As you may be aware, it seems my recent post set off a wildfire regarding the out of conference schedule played by the Bulldogs. While many have argued against the idea of playing a BCS-caliber opponent in the OOC, I maintain that Mississippi State would benefit from doing so.
To recap my previous reasons, I have pointed out that Mississippi State is a better team than many they would face, and I have shown that it could be the start of earning respect for the Bulldogs, a team that has not had much success against mid to high caliber programs.
While those are sound reasons, I believe the fact that playing a quality school before the start of SEC play may help the Bulldogs get off to the start they have sorely needed the past few years. I do not advocate doing this in the middle of the season. For it to work, it has to happen early, before SEC play begins.
The three most productive seasons in recent Mississippi State history were 1998-2000. Let's take a look at the schedule each of those seasons.
In 1998 the Bulldogs strangely opened play with then SEC doormat, Vanderbilt, picking up a 42-0 win. They then knocked off Memphis on the road and dropped a decision to Oklahoma State (5-6) on the road. However, the road test against a quality team must have helped the Bulldogs because they went on to defeat South Carolina and Auburn before losing back-to-back SEC games against LSU and Kentucky. The Bulldogs then defeated Alabama, Arkansas, and Ole Miss in succession to win the West before falling to Tennessee in the SEC title game and Texas in the Cotton Bowl. This was not the most talented of Mississippi State teams, but they got off to a 3-0 SEC start, and it is hard not to think that road preparation was not important.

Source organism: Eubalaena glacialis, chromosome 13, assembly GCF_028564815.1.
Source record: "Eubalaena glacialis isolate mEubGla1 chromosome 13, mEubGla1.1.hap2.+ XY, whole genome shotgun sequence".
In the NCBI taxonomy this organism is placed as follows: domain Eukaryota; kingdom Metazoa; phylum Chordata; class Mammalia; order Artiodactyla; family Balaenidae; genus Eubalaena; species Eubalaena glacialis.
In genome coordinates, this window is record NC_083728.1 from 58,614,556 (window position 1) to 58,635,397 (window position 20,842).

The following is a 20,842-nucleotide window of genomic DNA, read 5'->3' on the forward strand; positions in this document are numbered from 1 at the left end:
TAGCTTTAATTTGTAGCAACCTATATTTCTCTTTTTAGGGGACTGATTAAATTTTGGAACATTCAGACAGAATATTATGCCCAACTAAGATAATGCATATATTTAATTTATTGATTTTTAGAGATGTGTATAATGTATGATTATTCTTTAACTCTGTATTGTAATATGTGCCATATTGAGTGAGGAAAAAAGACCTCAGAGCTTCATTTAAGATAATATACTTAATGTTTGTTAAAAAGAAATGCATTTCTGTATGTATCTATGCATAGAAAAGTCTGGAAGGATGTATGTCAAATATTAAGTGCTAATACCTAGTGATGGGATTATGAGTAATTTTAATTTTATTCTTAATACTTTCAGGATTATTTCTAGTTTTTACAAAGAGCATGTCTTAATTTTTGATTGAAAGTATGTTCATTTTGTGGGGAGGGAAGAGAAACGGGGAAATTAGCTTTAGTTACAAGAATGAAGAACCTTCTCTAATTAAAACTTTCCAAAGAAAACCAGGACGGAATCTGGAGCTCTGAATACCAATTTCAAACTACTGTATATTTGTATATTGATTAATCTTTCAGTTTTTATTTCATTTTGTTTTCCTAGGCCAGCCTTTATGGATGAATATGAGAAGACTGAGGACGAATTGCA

Turn the calendar to 1999, and we see much of the same thing. The Bulldogs take in a few warmups against Middle Tennessee State and Memphis before hosting Oklahoma State (5-6). The Bulldogs handled the Cowboys at Scott Field and went on to win their first five SEC games before dropping back to back decisions to Alabama and Arkansas. If injuries had not hit this team, who knows what might have happened. The Bulldogs were only 17 points shy of an undefeated season.
Let's turn the time machine to 2000. The Bulldogs knock off Memphis on the road, and then do the same out at BYU. At this time, BYU was not a BCS school, but they were well respected. The strain of three road games showed up in a surprise loss to South Carolina, but the Bulldogs responded to beat Florida and Auburn at home in back to back weeks. Without a doubt, 2000 makes the weakest claim of the three years for preparation.
Let's fast forward to the Dan Mullen era. We opened in 2009 with Jackson State, and lost to Auburn the next game. In 2010, the Bulldogs thump Memphis and lose to Auburn and LSU before picking up a win over Georgia. In 2011, the Bulldogs destroy Memphis, but they look totally overwhelmed and unprepared for Auburn to open the game.
Explain how getting a push early doesn't help again?